Wonderful Engineering

Can Our Little Earth Nuke This Mighty Sun? The Answer Is Highly Unexpected

Credits: New York Times

What if a bee stung an elephant? What if a burning matchstick got into the furnace? What would happen then?! In the case of a matchstick, no big deal at all. However, elephant, being scared of bees, would be traumatized. Poor guy, all his fears and nightmares have just turned into reality.

Imagine if the sun is an elephant, and the nuke you fire is a bee. If you think that the sun will scratch its back, or notice the invasion from its tiny pupil, you might have just underestimated the sun. It’s huge, a scary giant hot ball that has 106 times more diameter than our tiny earth.

Credits: Quora

Moreover, it happens to be the biggest nuclear reactor in our solar system. The sun outputs a power of 3.6×1026 Watts or Joules per second. In 2013, humans around the globe consumed the total energy of 5.67×1020 Joules. In one second, the sun gives off enough power to fulfill the energy requirements of the entire earth.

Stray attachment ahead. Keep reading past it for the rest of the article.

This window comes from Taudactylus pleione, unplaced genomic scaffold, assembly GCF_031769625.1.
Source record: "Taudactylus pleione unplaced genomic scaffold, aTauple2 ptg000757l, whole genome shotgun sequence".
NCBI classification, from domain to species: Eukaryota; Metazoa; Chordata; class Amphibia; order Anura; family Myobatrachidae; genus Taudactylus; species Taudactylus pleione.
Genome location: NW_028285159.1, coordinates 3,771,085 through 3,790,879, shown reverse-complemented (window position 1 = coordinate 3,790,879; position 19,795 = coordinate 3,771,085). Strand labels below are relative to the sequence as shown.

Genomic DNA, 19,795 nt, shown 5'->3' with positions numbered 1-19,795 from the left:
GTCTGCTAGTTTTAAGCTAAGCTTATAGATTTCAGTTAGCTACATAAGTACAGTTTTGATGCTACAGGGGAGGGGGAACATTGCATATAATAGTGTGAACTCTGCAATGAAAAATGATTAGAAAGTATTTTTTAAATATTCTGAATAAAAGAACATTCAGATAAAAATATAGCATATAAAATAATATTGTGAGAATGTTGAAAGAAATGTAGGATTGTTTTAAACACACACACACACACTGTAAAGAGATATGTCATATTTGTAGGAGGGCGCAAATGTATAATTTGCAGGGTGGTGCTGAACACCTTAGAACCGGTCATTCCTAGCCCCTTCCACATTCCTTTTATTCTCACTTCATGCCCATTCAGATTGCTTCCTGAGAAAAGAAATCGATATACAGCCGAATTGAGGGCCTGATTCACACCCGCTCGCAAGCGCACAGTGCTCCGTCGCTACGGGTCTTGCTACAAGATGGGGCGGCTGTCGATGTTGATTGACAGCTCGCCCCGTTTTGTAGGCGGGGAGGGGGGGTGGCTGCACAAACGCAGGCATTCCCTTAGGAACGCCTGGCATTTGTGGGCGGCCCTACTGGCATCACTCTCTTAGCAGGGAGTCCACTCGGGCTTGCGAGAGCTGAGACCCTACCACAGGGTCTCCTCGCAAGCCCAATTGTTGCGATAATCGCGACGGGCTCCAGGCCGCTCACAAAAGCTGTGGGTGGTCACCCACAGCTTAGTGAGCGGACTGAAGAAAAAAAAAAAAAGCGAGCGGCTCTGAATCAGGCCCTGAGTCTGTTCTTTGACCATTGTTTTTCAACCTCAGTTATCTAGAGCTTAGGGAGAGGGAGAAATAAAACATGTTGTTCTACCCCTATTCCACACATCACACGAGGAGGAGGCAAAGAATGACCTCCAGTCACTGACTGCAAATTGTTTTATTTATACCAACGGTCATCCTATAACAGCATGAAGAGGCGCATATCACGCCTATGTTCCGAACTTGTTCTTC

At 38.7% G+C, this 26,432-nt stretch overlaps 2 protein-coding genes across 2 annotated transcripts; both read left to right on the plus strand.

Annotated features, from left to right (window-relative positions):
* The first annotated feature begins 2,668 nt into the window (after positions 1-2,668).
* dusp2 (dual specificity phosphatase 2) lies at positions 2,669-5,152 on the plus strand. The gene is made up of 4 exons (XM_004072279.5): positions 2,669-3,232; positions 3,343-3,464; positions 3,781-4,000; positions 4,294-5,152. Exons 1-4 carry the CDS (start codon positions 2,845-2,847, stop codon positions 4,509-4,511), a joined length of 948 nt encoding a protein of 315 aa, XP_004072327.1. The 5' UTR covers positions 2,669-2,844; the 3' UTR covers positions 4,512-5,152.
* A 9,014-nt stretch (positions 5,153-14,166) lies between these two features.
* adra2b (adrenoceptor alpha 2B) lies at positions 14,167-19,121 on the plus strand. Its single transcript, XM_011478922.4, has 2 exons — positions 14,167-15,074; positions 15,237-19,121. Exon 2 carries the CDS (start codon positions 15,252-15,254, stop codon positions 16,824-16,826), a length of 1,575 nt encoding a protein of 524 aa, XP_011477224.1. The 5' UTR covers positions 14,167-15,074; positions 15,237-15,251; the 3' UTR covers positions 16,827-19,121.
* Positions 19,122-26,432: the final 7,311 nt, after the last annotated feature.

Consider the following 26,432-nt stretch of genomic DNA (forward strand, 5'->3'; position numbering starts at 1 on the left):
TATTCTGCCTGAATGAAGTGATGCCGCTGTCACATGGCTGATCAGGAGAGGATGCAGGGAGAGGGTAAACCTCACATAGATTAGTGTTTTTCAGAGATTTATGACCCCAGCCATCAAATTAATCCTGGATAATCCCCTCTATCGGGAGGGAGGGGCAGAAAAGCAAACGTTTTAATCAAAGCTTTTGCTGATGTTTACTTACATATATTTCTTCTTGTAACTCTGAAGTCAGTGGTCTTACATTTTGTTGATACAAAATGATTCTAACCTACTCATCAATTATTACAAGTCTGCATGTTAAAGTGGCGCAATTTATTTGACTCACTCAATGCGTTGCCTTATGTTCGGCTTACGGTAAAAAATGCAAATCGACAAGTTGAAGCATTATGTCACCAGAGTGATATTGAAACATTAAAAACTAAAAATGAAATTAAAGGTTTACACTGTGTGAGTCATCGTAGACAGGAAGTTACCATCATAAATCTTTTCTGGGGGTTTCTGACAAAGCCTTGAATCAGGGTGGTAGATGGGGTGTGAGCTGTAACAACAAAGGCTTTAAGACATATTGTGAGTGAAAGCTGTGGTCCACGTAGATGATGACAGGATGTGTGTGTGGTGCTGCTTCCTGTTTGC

There are 20,000 nukes in the world, the largest of them is Tzar Bomb. The energy output of Tzar bomb is approximately 2.1×1017  Joules. Let us assume that we are attacking the sun with all the nukes we have!

The total energy would be 4.2×10121 Joules. The sun releases the same amount of energy in 0.00001 seconds. Hence, this elephant may notice a bee-sting, but it will never notice if a bee took a suicidal plunge towards him or not. The shockwaves produced by the nuke in the flux of the sun surface might travel to a mile or so. However, they will quickly fall back to their original levels; this effect won’t even last a second.

This pretty much answers this question. However, there is one unexpected result that might happen. ‘Nuclear waste spectrum as evidence of technological extraterrestrial civilizations’ discusses the possibility of signaling aliens about our existence if we nuke the sun. According to Daniel and David, the authors,

“The observation of a radioactive element such as plutonium in the spectrum of a main-sequence star would in itself suggest an artificial origin. If a technical civilization was so motivated it could establish a spectral marker using only plutonium-239.”

Credits: Animated Images

Plutonium is an artificial element, so there is no natural purpose for it to exist in the sun. However, it theoretically does exist in the sun. This has given more insight into the possibilities of extraterrestrials in the space.

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